‘Ducks Drill Down’ is a regular, ~weekly column that recaps the latest goings-on with the Anaheim Ducks.
Coming back home was so nice. Until it wasn’t.
Returning from a brutal stretch in eastern Canada temporarily put the Anaheim Ducks back on the winning track, but it all came crashing down in a disheartening defeat Sunday night to the Pacific Divison rival San Jose Sharks. The loss leaves the Ducks out of a playoff spot for the time being.
Back in the U.S.
The Ducks saw a promising start to their road trip go the other way once they crossed over the border. Losses to non-playoff teams in the Ottawa Senators and Montreal Canadiens were followed up by an ugly (though to some people, entertaining), no-defense affair in Toronto against the young and dangerous Maple Leafs. Each team had 40-plus shots on goal in the game, not doing a ton to help their goaltenders.
Ryan Miller had another rough night for the Ducks after getting pulled early in Montreal, but his teammates weren’t helping him defensively too much either. The Leafs took a 4-3 lead into the third period before Rickard Rakell—who had already scored his 20th of the season in this game—scored again to tie it at 4 early in the frame.
It was all downhill from there, though, as Toronto’s William Nylander restored the Leafs’ lead just 1:21 later. The Leafs would add a couple more en route to a wild 7-4 win.
Captain Ryan Getzlaf expressed frustration over his team’s poor defense.
“We’re not going to beat anybody 8-7, I’ll tell you that. Overall as a group, we just have to play better,” said Getzlaf. “We have to be [ticked] off in here after these last three games, and the way we’ve played defensive hockey is abysmal, giving up over five goals a night.”
Things started to improve once the Ducks returned to the U.S., but it wasn’t all pretty. Anaheim would not give up five-plus goals in its next game, but despite that and the fact that they skated away with the all-important two points, the fact that they squandered a late lead and needed an overtime goal by Adam Henrique to win against the woeful Buffalo Sabres did not exactly inspire confidence. Still, at this time of year and with the tight position the Ducks are in, two points are two points.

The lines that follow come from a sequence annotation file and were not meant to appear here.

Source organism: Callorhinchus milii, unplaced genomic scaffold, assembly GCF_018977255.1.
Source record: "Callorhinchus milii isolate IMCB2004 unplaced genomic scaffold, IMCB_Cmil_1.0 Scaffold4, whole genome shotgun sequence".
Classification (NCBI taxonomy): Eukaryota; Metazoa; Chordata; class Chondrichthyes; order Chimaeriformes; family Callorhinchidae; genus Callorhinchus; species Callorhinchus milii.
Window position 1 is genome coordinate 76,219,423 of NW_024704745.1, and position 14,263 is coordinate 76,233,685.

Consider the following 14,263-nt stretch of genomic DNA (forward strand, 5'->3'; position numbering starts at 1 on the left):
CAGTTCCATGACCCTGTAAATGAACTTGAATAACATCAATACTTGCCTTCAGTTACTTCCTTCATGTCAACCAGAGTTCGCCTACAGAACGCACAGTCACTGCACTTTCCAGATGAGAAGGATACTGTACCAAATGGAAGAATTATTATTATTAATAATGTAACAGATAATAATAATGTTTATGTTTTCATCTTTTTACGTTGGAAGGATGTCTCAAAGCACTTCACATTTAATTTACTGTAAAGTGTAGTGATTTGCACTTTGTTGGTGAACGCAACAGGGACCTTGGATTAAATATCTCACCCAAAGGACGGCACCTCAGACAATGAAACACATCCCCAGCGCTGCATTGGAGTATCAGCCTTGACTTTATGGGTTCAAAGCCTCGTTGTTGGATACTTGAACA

Buffalo’s Ryan O’Reilly, who committed a gaffe earlier in the game that resulted in a Ducks goal, atoned for his error by knotting the game 3-3 with just 15 seconds remaining. While Anaheim was fortunate to eventually win anyway, they would not be so lucky a couple of games later against the Sharks (insert ominous music to signify foreshadowing).
Strong Start, Weak Finish Back Home
The Ducks finally returned home to Honda Center for a Friday-night tilt against the disappointing Edmonton Oilers. Like in last year’s seven-game Western Conference semifinal series, the Oilers would not go down easily, twice cutting two-goal Anaheim leads in half. The Ducks, though, were able to hold on for a 3-2 win, thanks in large part to John Gibson, who came off IR for his first game since Jan. 30. On the offensive side, Hampus Lindholm continued his strong year with his eighth goal of the season as well as an assist, while Corey Perry and Ryan Kesler also found the back of the net.
Looking to build off that momentum Sunday night against a division rival in San Jose, the Ducks had a great first period and eventually took a 1-0 lead into the third despite a lackluster second frame in which they were outshot 14-2. When Cam Fowler potted his seventh of the season to double their lead, the Ducks seemed destined to skate away with a pivotal win and thus overcome the conspicuous flaws in their play.